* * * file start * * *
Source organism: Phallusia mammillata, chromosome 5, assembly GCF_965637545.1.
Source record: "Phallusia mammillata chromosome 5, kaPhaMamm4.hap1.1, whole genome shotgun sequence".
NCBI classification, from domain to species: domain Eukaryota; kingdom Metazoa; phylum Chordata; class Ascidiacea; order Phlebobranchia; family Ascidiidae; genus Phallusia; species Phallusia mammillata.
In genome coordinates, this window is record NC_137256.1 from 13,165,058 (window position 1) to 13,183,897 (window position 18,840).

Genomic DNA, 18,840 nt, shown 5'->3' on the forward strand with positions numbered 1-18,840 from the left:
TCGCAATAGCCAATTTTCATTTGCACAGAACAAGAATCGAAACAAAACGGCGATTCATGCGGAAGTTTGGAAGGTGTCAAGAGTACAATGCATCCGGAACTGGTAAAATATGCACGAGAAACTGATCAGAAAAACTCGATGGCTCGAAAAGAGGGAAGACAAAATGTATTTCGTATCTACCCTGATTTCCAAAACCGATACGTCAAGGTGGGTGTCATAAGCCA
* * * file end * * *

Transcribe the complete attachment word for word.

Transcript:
Source organism: Phallusia mammillata, chromosome 5, assembly GCF_965637545.1.
Source record: "Phallusia mammillata chromosome 5, kaPhaMamm4.hap1.1, whole genome shotgun sequence".
NCBI classification, from domain to species: domain Eukaryota; kingdom Metazoa; phylum Chordata; class Ascidiacea; order Phlebobranchia; family Ascidiidae; genus Phallusia; species Phallusia mammillata.
In genome coordinates, this window is record NC_137256.1 from 13,165,058 (window position 1) to 13,183,897 (window position 18,840).

Genomic DNA, 18,840 nt, shown 5'->3' on the forward strand with positions numbered 1-18,840 from the left:
TCGCAATAGCCAATTTTCATTTGCACAGAACAAGAATCGAAACAAAACGGCGATTCATGCGGAAGTTTGGAAGGTGTCAAGAGTACAATGCATCCGGAACTGGTAAAATATGCACGAGAAACTGATCAGAAAAACTCGATGGCTCGAAAAGAGGGAAGACAAAATGTATTTCGTATCTACCCTGATTTCCAAAACCGATACGTCAAGGTGGGTGTCATAAGCCA